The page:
Long term care insurance for multiple lives will be an increasingly important part of LTC insurance sales, predicted Lynn Hartung, executive vice president and chief operating officer for the long term care division of Transamerica Inc.
In a panel discussion during the Eighth Annual Intercompany Long Term Care Insurance conference here, Hartung saw several factors leading to increasing sales for multi-life LTC, including the fact that employers still need to recruit exceptional employees, and hence need to offer exceptional benefits. Moreover, workers are becoming increasingly accustomed to buying voluntary workplace benefits, a fact that also will work to boost multi-life’s share of the business, Hartung said.
Unlike group insurance, not all employees in a given workplace can qualify for a multi-life LTC policy. However, multi-life sales are suitable for groups as small as 3 people and they do offer discounts from premiums for regular individual LTC policies, noted another panelist, Beth DeMartino, assistant vice president of operations for MetLife Inc.’s individual LTC products. This opens up sales to small, often family-owned businesses. They enable producers to offer LTC policies in a variety of formats, from a strictly voluntary benefit to executive carveouts, and split-billing arrangements where employers will buy a base plan from which employees can buy up or one in which the employer pays fixed percentage of the premium for a choice of plans.
Sales for multi-life were up 7% last year compared to the year before, DeMartino noted, citing data from LIMRA International, Windsor, Conn.
Typical participation rates per employer are 1% to 10% of an eligible workforce, she said. Optimal group size ranges from 3 to 200 eligible employees, she added.
For a successful multi-life enrollment, producers should look for an employer that will encourage participation by allowing enrollment meetings during regular work hours and facilitating marketing efforts, such as mailings to employees’ homes, said DeMartino. Also, defined enrollment periods, such as 90 days, tend to encourage more enrollments than do open-ended enrollments, she added. Offering a single carrier also will be more successful than offering a choice of carriers.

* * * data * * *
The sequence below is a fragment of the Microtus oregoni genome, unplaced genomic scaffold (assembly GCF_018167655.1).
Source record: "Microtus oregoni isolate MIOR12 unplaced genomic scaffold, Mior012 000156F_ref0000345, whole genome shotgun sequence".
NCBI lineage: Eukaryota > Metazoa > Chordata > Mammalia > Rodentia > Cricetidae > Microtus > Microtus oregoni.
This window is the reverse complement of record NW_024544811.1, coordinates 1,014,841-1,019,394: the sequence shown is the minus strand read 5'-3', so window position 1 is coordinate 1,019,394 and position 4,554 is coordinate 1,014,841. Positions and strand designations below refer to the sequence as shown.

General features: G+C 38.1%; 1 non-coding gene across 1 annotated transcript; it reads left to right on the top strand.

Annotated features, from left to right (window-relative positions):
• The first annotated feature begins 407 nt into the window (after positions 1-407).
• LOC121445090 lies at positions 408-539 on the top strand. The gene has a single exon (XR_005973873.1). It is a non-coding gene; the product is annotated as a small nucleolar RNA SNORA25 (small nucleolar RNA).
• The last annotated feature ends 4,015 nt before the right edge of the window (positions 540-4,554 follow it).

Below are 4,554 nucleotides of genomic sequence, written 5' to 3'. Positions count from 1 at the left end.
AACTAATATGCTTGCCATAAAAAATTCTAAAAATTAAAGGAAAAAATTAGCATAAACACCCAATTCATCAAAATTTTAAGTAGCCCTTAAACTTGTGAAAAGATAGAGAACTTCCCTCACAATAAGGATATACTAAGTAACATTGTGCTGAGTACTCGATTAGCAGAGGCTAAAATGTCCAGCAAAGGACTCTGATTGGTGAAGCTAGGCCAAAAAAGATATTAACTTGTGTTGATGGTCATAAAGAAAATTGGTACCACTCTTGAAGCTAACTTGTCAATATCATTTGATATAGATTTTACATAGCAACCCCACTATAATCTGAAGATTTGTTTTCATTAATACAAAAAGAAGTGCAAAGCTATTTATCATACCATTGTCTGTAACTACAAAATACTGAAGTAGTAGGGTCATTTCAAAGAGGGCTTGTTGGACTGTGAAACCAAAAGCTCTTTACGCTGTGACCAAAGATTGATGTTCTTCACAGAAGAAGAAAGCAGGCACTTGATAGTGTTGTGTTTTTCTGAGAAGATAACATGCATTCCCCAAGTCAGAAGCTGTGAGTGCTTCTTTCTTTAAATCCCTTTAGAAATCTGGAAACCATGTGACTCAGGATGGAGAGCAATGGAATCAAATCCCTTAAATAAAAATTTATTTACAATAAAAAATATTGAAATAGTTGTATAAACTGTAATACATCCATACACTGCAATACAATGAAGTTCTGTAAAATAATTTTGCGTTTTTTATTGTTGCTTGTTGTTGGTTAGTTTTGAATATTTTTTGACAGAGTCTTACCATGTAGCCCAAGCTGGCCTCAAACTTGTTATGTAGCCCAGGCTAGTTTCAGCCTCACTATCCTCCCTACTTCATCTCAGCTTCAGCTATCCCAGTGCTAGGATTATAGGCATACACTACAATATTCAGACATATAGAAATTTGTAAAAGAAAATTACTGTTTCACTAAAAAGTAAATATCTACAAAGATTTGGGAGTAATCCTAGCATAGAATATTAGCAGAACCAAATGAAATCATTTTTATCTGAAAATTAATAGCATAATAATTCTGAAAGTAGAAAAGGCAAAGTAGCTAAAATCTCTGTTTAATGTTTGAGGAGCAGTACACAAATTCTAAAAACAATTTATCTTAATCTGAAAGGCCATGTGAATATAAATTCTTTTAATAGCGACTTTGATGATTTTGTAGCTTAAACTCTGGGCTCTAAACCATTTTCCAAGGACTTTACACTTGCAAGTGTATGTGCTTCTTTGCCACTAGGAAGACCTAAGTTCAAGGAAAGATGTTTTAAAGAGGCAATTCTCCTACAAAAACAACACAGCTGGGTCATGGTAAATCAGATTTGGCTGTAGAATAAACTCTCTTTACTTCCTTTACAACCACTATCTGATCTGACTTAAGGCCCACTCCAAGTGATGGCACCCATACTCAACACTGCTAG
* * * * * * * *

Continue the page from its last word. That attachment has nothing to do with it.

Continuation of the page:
The advantages of multi-life over individual policies include lower cost, with discounts ranging from 5% to 15% compared to individual policies. In a typical workforce, this would mean an individual annual premium of $1,800, vs. $2,000 for individuals, she said.
Some carriers have enhanced their multi-life products, she said, and while they still impose some limitations on how much coverage can be offered, these carriers are being more liberal on benefit levels.
Kelli Martin, client account manager for the LTC independent channel at Genworth Financial, said the successful multi-life sale requires cooperation among various areas of responsibility including sales, risk and case management and underwriting.
Eligibility requirements will also make an impact on how many employees in a given workplace can qualify for the policies, she said. Most carriers will only sell them to small employers and to employees working at least 30 hours a week. None accept coverage for less than 3 lives. They may also limit coverage to those aged 65 or younger, although that varies by carrier, she noted.
Underwriting is simple compared to individual policies: no phone health interviews, for instance. A few carriers will even offer simplified issue to some small employers, she said.
Lynn Hartung of Transamerica predicted the multi-life market will grow but that it faces big challenges, including the perception that the sale takes too long, that the application is too complicated and that the insurance is too expensive.
“It will have to get better as the industry addresses these issues,” she said. “The great thing about multi-life is you are making multiple sales with one pitch.”